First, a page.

The silver leaf is so thin that picking up part of a sheet will tear it. I just tried to get a large enough piece to cover the reflector then I burnished it lightly. There were some creases in the leaf, but since I wasn’t trying to get an absolutely mirror finish, the imperfections weren’t a problem. The reflector with the silver leaf has a nice hotspot. I’m not sure how the size (adhesive) will hold up to the heat.


Beamshot

Soldering High Brightness LEDs

A year ago I saw this Youtube video where Steve Dahl at DigiKey demonstrates a method of soldering high-brightness LEDs to a Metal Core Printed Circuit Board (MCPCB) using a heat gun.

Though I’ve seen an electric skillet used for reflow soldering, I decided to try using the above technique when I wanted to replace an LED on a drop-in. I ordered some neutral Cree XP-G LEDs from DigiKey, some 16mm circuit boards and some LodeStar solder paste.

I don’t have an expensive heat gun – just one for removing paint. I thought if I used my infrared thermometer, I could measure the temperature at the tip of the gun and when it was maintaining the correct temperature, I would hold the board/LED in the heat.

I put dabs of solder paste on the contact pads where the LED would be soldered and placed the LED on the pad. It doesn’t need to be precise because the solder will only flow onto the contact pads.

The Cree XP-G specs (PDF) have 215 degrees C (~419 degrees F) for Peak/Classification temperature. When my thermometer read that, I put the board in the heat. (In the video, they use 600 degrees, which seems way out of spec and may be the reason the board turned brown). In a few seconds the paste melted and the LED centered itself, just like in the video. I immediately turned the heat off and kept the fan running to cool the board.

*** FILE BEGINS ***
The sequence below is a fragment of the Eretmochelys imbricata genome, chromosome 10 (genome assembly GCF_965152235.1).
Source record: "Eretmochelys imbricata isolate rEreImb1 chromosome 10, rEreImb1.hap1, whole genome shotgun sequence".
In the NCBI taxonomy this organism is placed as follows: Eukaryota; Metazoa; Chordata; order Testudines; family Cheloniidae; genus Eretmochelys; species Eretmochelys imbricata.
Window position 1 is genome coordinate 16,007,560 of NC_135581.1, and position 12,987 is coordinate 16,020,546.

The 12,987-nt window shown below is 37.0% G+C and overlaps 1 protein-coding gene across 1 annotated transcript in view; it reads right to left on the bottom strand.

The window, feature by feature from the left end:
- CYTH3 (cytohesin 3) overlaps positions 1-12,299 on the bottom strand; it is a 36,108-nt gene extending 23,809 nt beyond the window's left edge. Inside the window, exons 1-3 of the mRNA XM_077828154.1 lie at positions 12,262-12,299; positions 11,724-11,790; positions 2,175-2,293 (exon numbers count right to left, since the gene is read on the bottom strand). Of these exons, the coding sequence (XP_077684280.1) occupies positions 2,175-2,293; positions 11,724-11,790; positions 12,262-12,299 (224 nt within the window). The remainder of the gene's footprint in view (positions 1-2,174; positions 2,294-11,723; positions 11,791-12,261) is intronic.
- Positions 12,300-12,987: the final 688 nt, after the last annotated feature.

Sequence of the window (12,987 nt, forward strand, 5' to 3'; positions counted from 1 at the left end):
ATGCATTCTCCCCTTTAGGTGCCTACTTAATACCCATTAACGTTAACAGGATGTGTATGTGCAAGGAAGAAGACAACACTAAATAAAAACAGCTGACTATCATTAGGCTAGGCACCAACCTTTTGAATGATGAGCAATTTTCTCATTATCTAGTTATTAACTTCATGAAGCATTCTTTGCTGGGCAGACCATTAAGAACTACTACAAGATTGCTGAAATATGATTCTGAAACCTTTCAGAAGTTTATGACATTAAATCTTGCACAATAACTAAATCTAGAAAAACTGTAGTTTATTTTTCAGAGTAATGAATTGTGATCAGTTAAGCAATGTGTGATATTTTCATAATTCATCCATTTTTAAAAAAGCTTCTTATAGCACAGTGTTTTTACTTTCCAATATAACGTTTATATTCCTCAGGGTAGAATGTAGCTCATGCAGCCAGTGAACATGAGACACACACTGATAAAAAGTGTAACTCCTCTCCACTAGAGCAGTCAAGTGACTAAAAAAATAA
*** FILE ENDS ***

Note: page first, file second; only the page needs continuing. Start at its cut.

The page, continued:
In the photo, the bottom board has been soldered. The upper left board shows the amount of paste I used. The upper right board has the LED on it before soldering.

Malkoff M61 Modded Some More

After I put in a 3 mode 1.4 A driver in my Malkoff Devices M61 drop-in, I wasn’t too happy with the yellow/green tint of the Cree XP-G LED. I found a cooler tint XP-G and applied some Arctic Silver 5 Thermal Compound to the back of the LED board and used some Arctic Alumina Thermal Adhesive to hold the assembly in place.

Before I reassembled the drop-in, I wiped some hazing off the reflector with some chrome polish and inadvertently removed some of the reflective finish. I needed a new reflector.

I searched for reflectors for the Cree XP-G and found positive comments about Don McLeish’s McR-20 Seoul reflector. I ordered one from the Sandwich Shoppe and it was delivered in 2 days.

There is a recess around the top of the M61 heat sink that the top of the stock reflector sits in – that’s the flat part of the reflector. I put a GITD (Glow In The Dark) O-ring in the recess and it held the McR-20S reflector perfectly. The new LED is mounted on a thinner circuit board than the Malkoff board, which in this case helps with the reflector placement. The bottom of the reflector (with a thin insulator) rests on the LED board. The other end of the reflector is flush with the end of the heat sink.

The beam is very nice. Compared to a M60 or M30, there is less of a hot spot and more spill. The stock M61, IIRC, didn’t have as much of a hot spot compared to the McR-20S.

So far in this mod, I have destroyed the Malkoff M61 driver board and damaged the reflector. But now I’m happy with a drop-in that has a great heat sink, a great beam and three modes. It’s now in my current favorite flashlight, the Surefire C2.